“Speculative lending practices fueled a massive housing boom in the U.S. that inevitably led to the subprime mortgage crisis. The subsequent collapse in housing prices combined with rising oil and food costs to send the market crashing as investors pulled money out of Wall Street amid intensifying fears over the looming global financial meltdown. This remains the steepest bear market in the S&P500’s history and contributed to what is regarded as the ‘Lost Decade’ in the U.S. stock market – the period spanning the dot-com and housing bubbles. The Federal Reserve rode to the rescue and bailed out a number of financial institutions, helping to restore confidence and bolstering equities sharply higher by mid-2009.”

2007-08 The Housing Bubble Chart

The Bottom Line

“Though history seldom repeats itself, looking back at the causes and impacts of every S&P500 bear market should help investors better understand how these events occur and how their portfolios are affected.”

2015 Forecast

The present stock market levitation is artificially fueled NOT BY FUNDAMENTALS, but rather by the Washington Administration deathly afraid that rational Americans will come to the logical conclusion that Wall Street is running on borrowed time…and that the immutable nature of market cycles will again become a terrible reality as stocks begin to crash…like they did in 1957, 1962, 1966, 1969-1970, 1973-1974, 1980-1982, 1987, Dot-Com Bubble (2000-2002) and The Housing Bubble (2007-2008).

This begs the question:  How far might the S&P500 Index decline in the next 12-24 months based upon the previous nine Bear Market Crashes noted above? 

To answer this we must assume that the Republican controlled US Congress will NOT ALLOW THE FED TO PUMP MORE QE INTO THE ECONOMY.  Consequently, the 2015 Stocks’ Forecast is the following:

upcoming bear marketDuring the above nine Bear Markets, the S&P500 lost an average of -38% in an average period of 14 months. And assuming the S&P500 Bull Market top was 2093 made early this month, then one might reasonably expect the S&P500 Index might suffer the same average Bear Market fate since 1957.  Consequently, S&P500 Index might be hammered down to about 1298 by March 2016.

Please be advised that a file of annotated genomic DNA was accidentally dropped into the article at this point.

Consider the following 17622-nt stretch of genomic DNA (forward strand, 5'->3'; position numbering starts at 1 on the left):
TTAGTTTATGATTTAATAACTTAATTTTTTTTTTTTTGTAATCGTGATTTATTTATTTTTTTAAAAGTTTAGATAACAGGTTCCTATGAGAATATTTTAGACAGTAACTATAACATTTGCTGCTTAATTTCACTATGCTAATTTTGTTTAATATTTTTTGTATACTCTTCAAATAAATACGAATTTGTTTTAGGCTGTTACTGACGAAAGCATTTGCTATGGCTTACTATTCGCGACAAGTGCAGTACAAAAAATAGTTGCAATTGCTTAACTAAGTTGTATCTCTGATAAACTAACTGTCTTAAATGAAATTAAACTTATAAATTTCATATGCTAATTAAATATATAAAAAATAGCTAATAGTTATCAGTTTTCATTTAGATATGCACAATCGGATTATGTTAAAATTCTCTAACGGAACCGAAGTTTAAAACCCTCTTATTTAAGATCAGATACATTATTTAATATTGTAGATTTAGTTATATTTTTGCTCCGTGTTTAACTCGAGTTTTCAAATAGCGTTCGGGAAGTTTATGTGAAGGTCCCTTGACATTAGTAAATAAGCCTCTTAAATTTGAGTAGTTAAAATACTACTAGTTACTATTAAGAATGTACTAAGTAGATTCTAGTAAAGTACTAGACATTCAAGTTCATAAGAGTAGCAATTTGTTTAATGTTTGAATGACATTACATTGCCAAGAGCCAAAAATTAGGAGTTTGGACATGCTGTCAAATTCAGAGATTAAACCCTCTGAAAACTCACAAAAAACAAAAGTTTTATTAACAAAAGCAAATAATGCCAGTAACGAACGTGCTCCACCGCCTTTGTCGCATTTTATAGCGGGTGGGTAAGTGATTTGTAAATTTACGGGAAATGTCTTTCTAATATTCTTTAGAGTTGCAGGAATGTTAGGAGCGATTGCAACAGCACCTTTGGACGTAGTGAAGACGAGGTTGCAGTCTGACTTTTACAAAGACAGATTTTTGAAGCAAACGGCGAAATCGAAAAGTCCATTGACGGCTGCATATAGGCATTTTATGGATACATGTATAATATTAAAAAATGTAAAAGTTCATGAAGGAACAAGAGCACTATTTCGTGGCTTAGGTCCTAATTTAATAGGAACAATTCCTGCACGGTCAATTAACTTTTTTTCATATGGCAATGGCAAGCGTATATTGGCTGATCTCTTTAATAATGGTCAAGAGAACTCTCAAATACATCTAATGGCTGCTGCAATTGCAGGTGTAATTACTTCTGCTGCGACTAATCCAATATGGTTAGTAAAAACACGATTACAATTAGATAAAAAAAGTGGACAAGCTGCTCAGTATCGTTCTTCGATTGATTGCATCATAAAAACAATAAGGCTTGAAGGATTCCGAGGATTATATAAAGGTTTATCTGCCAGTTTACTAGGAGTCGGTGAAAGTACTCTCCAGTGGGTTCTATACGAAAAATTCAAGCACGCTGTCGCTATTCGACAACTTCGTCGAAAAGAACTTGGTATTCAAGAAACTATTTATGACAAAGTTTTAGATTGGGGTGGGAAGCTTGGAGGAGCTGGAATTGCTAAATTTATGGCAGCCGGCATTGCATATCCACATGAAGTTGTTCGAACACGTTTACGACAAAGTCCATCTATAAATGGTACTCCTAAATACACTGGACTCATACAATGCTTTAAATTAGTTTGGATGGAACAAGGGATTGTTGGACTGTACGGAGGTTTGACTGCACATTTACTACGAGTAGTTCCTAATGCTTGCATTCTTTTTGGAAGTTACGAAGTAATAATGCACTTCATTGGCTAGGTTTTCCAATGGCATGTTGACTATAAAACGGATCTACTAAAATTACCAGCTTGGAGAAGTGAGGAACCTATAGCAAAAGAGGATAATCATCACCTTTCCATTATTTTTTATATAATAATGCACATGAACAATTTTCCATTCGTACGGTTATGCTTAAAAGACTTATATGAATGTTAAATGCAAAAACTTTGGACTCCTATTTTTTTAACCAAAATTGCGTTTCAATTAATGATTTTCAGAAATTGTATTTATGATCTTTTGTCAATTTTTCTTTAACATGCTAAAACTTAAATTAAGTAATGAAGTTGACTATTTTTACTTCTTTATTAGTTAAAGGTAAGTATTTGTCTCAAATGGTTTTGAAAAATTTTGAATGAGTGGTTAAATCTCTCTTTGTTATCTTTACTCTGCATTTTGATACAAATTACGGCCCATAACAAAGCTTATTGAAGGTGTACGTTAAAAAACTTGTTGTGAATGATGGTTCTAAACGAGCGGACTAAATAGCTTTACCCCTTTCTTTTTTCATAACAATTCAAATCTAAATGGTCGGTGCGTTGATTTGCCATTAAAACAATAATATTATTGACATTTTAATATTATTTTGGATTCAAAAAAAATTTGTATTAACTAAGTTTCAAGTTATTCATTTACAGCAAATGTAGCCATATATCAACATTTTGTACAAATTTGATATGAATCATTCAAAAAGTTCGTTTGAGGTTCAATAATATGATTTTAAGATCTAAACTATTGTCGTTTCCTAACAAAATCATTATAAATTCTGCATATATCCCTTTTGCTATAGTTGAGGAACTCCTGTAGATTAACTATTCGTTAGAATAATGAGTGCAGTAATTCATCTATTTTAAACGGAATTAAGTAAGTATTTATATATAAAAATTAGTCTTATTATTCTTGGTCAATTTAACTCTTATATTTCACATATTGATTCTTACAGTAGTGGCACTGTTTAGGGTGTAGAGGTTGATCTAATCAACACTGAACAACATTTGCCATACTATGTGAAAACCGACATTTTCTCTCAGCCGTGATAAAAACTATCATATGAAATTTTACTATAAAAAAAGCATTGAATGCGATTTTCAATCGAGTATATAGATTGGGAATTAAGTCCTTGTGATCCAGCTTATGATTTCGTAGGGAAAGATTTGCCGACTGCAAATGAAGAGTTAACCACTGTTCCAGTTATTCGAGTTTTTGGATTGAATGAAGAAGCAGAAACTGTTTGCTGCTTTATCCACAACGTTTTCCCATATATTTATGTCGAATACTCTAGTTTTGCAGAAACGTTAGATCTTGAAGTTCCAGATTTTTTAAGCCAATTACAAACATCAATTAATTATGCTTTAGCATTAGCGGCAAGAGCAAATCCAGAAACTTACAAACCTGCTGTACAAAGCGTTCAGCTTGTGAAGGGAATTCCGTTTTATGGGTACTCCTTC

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Courtesy Source:  http://traderhq.com/illustrated-history-every-s-p-500-bear-market/

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Founder of Gold-Eagle in January 1997.  Vronsky has over 42 years’ experience in the international investment world, having cut his financial teeth in Wall Street as a financial analyst with White Weld. Vronsky speaks three languages with indifference: English, Spanish and Brazilian Portuguese.  His education includes a degree in Petroleum Engineering from the University of Oklahoma, a Liberal Arts degree from Hartnell College and a MBA in International Business Administration from UCLA – qualifying as Phi Beta Kappa and Tau Beta Pi for high scholastic achievements.  Vronsky believes gold and silver will soon be recognized as legal tender in all 50 US states…and many countries worldwide.  You may reach I. M Vronsky at: vronsky@gold-eagle.com and/or vronsky@bellsouth.net